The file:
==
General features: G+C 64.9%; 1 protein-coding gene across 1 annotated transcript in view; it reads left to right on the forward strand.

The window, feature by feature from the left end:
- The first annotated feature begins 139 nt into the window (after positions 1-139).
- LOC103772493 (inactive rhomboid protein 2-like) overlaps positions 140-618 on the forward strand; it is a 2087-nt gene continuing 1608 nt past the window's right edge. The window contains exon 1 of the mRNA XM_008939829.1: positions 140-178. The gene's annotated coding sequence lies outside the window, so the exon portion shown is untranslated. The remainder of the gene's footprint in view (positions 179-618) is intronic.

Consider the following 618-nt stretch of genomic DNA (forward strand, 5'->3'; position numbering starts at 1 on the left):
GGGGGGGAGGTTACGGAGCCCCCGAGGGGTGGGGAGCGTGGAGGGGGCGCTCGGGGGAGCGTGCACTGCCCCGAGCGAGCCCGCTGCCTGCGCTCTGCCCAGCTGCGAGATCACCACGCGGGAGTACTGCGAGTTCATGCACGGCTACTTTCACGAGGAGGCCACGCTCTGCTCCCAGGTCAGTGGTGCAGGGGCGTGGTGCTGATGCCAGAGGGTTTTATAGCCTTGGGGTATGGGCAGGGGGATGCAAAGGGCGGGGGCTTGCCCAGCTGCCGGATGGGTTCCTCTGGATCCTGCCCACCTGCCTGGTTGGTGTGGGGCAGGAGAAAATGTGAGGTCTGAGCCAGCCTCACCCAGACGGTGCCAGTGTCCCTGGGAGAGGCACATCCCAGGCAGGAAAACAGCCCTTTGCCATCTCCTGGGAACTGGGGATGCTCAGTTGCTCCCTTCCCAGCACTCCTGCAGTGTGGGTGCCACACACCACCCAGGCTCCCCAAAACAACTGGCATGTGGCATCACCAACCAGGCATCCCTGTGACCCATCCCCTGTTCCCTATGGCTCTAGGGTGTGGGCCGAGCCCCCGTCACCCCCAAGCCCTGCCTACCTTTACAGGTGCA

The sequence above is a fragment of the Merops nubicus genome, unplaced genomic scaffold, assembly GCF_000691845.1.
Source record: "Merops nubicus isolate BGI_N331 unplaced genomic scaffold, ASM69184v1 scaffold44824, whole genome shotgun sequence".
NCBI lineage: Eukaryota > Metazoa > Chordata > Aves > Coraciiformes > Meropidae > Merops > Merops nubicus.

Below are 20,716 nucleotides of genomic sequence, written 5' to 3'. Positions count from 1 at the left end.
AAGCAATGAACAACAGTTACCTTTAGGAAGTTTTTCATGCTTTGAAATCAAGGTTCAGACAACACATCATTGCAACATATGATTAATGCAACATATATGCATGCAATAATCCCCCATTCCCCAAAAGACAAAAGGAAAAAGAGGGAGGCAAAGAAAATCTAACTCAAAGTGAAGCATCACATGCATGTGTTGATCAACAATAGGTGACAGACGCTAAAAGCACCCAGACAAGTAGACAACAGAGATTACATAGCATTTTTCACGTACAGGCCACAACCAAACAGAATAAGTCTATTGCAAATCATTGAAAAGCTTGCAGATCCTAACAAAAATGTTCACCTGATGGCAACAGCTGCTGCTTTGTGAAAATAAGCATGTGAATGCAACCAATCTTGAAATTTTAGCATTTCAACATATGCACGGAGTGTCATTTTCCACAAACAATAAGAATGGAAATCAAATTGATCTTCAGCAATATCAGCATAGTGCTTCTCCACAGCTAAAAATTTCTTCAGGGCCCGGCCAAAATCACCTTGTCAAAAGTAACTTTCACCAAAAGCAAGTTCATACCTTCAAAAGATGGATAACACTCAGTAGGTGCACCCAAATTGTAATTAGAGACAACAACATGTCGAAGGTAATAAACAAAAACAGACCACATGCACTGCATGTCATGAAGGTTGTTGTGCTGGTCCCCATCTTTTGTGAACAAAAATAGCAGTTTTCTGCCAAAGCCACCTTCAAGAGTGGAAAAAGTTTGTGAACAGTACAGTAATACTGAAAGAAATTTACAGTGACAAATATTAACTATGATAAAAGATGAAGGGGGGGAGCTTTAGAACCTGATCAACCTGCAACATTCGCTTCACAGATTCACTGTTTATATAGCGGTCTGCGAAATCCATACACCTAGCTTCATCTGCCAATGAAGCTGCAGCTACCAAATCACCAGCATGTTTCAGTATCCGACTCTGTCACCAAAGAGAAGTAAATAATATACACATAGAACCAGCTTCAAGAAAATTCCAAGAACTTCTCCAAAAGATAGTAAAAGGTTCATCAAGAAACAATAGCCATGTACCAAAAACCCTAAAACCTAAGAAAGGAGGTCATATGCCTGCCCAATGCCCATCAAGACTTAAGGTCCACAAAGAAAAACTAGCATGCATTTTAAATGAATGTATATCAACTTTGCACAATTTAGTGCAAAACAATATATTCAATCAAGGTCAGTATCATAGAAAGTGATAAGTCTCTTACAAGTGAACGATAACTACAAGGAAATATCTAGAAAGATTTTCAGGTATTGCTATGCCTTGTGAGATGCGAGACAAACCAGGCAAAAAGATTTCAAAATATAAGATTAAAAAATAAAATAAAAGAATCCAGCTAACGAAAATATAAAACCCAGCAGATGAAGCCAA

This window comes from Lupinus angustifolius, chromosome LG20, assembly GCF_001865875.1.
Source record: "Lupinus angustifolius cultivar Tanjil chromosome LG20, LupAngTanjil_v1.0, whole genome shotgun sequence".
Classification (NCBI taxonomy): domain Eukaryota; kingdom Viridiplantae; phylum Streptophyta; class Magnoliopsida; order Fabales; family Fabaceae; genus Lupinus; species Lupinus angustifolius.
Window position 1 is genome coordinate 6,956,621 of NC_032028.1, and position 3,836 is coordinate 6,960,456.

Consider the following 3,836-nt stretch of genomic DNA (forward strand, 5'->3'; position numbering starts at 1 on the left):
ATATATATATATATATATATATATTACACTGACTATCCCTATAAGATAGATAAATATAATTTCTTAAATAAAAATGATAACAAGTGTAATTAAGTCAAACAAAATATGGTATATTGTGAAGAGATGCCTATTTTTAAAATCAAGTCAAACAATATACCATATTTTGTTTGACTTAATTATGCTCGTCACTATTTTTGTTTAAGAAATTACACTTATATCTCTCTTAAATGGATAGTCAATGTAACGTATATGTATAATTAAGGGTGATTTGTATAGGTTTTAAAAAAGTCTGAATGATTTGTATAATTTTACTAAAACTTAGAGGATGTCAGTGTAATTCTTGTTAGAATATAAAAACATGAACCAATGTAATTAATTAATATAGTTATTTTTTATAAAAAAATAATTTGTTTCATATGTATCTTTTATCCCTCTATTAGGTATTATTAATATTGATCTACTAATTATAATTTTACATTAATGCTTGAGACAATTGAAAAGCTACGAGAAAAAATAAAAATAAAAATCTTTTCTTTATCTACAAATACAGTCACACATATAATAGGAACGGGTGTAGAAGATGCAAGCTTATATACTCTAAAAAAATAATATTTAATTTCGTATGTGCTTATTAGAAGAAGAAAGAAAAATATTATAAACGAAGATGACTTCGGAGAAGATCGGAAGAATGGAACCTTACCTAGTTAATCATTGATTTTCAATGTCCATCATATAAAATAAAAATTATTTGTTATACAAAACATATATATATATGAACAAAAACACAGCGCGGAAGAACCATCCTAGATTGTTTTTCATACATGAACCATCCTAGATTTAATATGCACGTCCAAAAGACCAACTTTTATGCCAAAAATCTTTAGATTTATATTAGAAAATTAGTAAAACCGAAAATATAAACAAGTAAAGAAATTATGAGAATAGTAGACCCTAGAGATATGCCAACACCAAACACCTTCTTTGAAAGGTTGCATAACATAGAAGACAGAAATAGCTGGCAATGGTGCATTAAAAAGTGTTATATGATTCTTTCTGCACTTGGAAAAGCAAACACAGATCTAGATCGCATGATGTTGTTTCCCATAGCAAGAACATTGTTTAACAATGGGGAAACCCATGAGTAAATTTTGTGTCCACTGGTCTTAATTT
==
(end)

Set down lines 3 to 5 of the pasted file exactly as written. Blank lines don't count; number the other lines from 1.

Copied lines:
- The first annotated feature begins 139 nt into the window (after positions 1-139).
- LOC103772493 (inactive rhomboid protein 2-like) overlaps positions 140-618 on the forward strand; it is a 2087-nt gene continuing 1608 nt past the window's right edge. The window contains exon 1 of the mRNA XM_008939829.1: positions 140-178. The gene's annotated coding sequence lies outside the window, so the exon portion shown is untranslated. The remainder of the gene's footprint in view (positions 179-618) is intronic.

Consider the following 618-nt stretch of genomic DNA (forward strand, 5'->3'; position numbering starts at 1 on the left):